Are you required to acknowledge receiving mailed Christmas gifts?

For example, if you receive a gift today (more than 2 weeks before Christmas), are you required by etiquette to call or email or something saying you got it, then send a thank you card after Christmas… or is the Christmas card after Christmas sufficient?

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11 Responses to “Are you required to acknowledge receiving mailed Christmas gifts?”

  1. Carol L said:

    I always send thankyou cards after christmas and if you are close to the person,also call them on christmas morning

  2. Christine said:

    I don’t think it really makes a difference..either way would probably be fine..

  3. Anie-ish said:

    Are you talking about a generic card after Christmas (with your family’s picture or whatever) or a thank you type card? If it’s a thank you card then you are fine, there is no need to let them know twice that you got/liked it.

  4. Jennifer said:

    Call them now to let them know it got there because you don’t want them waiting 2 weeks worrying if it got there. Whether you choose to open it up at Christmas though is up to you.

  5. mrsd said:

    Yes, let the sender know the package arrived, even if you won’t be opening it until Christmas,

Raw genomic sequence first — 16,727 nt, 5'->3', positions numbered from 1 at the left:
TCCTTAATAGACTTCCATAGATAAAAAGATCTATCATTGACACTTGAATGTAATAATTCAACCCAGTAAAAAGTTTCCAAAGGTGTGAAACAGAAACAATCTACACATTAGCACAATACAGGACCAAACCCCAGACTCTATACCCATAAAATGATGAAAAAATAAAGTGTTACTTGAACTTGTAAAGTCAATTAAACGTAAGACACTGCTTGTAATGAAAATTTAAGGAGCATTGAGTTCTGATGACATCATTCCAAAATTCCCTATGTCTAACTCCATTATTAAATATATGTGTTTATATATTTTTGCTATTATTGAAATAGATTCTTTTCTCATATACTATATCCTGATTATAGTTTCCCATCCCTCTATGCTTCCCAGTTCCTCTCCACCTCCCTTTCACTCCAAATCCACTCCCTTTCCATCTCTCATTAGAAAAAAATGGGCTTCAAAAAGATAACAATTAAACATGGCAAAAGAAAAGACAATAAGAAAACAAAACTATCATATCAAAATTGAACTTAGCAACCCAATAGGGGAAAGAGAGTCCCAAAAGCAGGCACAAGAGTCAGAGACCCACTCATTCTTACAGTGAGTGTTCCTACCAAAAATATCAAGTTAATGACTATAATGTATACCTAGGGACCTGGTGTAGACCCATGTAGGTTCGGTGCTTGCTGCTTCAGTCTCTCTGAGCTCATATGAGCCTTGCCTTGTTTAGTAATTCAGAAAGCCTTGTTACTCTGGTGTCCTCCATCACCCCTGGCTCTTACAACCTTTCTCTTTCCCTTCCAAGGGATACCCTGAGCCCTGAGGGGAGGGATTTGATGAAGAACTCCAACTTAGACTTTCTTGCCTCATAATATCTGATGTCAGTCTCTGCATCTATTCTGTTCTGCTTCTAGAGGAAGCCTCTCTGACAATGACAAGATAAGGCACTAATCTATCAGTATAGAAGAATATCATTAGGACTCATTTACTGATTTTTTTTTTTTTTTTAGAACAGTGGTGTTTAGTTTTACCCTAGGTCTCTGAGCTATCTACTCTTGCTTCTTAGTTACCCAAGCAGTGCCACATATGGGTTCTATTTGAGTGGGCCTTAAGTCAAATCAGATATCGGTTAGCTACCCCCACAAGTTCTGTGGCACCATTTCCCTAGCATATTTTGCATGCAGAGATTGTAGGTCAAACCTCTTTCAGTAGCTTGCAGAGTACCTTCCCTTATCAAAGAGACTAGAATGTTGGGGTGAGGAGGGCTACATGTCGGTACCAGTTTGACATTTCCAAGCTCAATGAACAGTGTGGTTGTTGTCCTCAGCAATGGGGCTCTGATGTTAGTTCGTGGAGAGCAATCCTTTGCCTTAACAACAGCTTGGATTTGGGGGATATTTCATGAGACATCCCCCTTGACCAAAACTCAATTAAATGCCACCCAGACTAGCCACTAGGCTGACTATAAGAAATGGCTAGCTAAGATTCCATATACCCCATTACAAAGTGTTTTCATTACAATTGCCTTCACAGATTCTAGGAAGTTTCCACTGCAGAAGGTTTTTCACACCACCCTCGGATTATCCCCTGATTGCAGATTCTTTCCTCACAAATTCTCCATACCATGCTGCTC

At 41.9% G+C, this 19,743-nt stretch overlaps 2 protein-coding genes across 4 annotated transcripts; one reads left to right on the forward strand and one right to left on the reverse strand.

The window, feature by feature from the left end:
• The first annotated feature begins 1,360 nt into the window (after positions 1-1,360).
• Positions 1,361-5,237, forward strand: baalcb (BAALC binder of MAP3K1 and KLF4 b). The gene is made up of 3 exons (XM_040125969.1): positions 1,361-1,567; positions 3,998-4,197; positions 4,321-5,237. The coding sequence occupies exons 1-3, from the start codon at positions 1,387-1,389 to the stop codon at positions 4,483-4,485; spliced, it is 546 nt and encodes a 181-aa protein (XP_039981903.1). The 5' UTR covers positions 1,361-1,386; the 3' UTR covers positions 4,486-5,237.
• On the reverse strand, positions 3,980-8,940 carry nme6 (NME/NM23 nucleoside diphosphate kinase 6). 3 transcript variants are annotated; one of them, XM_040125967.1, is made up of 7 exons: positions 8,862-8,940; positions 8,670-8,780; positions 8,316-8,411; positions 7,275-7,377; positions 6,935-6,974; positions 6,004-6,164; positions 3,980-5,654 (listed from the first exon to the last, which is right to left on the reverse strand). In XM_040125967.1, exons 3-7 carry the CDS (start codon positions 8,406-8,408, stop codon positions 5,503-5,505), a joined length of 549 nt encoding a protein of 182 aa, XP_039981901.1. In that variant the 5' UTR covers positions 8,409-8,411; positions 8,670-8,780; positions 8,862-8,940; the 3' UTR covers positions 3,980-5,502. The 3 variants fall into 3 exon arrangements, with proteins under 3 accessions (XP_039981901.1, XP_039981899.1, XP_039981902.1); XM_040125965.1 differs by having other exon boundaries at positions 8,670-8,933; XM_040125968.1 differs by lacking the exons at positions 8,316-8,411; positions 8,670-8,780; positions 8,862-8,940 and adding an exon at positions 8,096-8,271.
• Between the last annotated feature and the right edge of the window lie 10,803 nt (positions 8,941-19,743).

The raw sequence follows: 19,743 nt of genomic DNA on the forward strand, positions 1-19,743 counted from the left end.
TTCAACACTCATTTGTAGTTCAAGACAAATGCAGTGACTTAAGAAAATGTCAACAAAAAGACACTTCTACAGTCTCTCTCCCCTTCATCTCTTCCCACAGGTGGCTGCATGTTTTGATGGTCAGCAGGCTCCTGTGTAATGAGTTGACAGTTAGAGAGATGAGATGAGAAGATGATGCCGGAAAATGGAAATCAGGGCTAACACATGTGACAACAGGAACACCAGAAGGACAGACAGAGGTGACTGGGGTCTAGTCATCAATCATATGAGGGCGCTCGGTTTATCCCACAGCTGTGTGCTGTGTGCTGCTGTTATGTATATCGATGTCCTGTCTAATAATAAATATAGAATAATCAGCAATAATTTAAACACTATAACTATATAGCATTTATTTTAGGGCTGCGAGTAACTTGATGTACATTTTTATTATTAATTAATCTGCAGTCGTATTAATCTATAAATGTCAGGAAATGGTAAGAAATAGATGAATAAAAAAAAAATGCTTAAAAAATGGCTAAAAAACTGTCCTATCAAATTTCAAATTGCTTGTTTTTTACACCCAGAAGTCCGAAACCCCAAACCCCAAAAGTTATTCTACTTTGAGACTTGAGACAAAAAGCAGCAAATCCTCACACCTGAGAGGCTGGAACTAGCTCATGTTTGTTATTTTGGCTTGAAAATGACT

You could say something like “THe UPS man brought a package today and we are waiting until Christmas morning to open our gifts, but I wanted you to know it arrived,

  6. Old Mister Happy said:

    Send the card after Christmas. If people are concerned about whether you received the package, they should pay for the tracking # and check online whether the package was delivered or not; or call you to make sure you got it. You don’t have to notify them, unless you just happen to be talking (or messaging) and then you can mention it. In other words it is necessary to notify them that you received it, but it isn’t inappropriate either.

  7. davya85 said:

    I would personally like it if someone would just tell me they received it. With the mail being so busy with the holidays, packages may be lost or stolen, and I would want to be assured that neither of those happened.

  8. tashah b said:

    I would just send one thank you card. By mail. Emails are tacky and impersonal. I really think the notice to let them know you received it should be used as a chance to say thank you. Otherwise you’d be saying thanks twice, which is unnecessary!

  9. oldernwiser said:

    I received a very nice gift in the mail yesterday from someone I don’t see often. My thank you note went out in the mail today and I will call him tomorrow. It is always proper to thank someone immediately for sending you a gift. Why WOULDN’T you want to thank someone for taking the time and money to send you a present?

    If you don’t like writing proper thank you notes, send an email, or call them; BUT THANK THEM and don’t wait until after christmas.

  10. Richard B said:

    A thank you note sent promptly after Christmas will do for this. That way you’ll be acknowledging receipt of the item and have a chance to mention it and how lovely it is in your thank you note.

  11. Fran said:

    It is best to call them or send them and email/card to say that you received the gift and thank you, otherwise they might worry that it got lost in the post and feel they have to ask if you got it.

    Then send another thank you or call them at or after Christmas when you have opened the gift:)




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